Design, Fabrication and Characterisation of Hierarchial Branching Vascular Networks – Mrs Dulce Aguilar-Garza
Development of engineered artificial tissue has an enormous life-saving potential through the generation of artificial organs for implantation and other research purposes. Currently, the main challenge in tissue engineering is the vascularization of tissue. There is a requirement for human-body-vessel-resembling blood vessel networks that will ensure the proper perfusion to all cells within the living tissue. Inkjet 3D printing is a versatile method for the fabrication of such network structures, as it is a repeatable process that allows reproducibility of the vascular structures.
The main aim is to design, fabricate and characterise branching vascular networks that resemble those of the human body, within hydrogel materials. This includes three main stages: the construction of a vascular network in a 3D CAD software with help of the appropriate algorithms ensuring the fulfilment of physiologic laws, the exploration of available methods of fabrication for these structures in hydrogels, and characterization of the network structures. A secondary, but equally important aim is to characterise and understand the flow within the vascular channels, and the effects it has on the cellular walls.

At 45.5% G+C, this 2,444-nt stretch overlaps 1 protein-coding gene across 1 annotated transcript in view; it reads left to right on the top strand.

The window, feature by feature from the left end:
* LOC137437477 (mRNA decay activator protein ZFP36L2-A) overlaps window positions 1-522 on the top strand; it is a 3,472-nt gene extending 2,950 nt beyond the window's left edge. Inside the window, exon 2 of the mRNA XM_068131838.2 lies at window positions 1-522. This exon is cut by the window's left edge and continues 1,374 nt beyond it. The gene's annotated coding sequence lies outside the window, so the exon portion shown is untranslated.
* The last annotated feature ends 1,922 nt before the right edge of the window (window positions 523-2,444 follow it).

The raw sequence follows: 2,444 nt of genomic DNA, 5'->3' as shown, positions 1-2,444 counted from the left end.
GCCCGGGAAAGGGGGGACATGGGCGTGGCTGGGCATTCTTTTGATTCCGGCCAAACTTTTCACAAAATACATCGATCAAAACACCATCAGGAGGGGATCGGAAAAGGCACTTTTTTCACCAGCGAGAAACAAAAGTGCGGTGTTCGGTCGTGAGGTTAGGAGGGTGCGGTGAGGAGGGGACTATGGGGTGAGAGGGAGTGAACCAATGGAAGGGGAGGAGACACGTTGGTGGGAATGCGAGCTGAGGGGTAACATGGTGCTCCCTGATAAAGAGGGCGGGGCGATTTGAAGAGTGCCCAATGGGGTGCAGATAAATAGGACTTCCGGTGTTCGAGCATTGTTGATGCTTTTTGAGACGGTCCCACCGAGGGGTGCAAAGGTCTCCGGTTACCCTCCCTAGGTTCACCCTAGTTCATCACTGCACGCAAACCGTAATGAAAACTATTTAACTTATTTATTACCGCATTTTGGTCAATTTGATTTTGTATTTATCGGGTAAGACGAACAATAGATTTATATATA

An algorithm has been programmed for the generation of vascular tree structures in a CAD software, for 3D printing. At the current stage, the algorithm is being optimized to produce functional and perfusable vascular network structures.
Dulce is located at the University of Cambridge and is supervised by Dr Athina Markaki in the Department of Engineering, Materials Engineering & Material-Tissue Interactions (MEMTI) group.
Aguilar, D. (2016). Design, fabrication and characterisation of hierarchial branching vascular networks, Poster presentation to the EPSRC Centre for Innovative Manufacturing in Ultra Precision Steering Meeting Committee, 24 February 2016, Cranfield University, UK.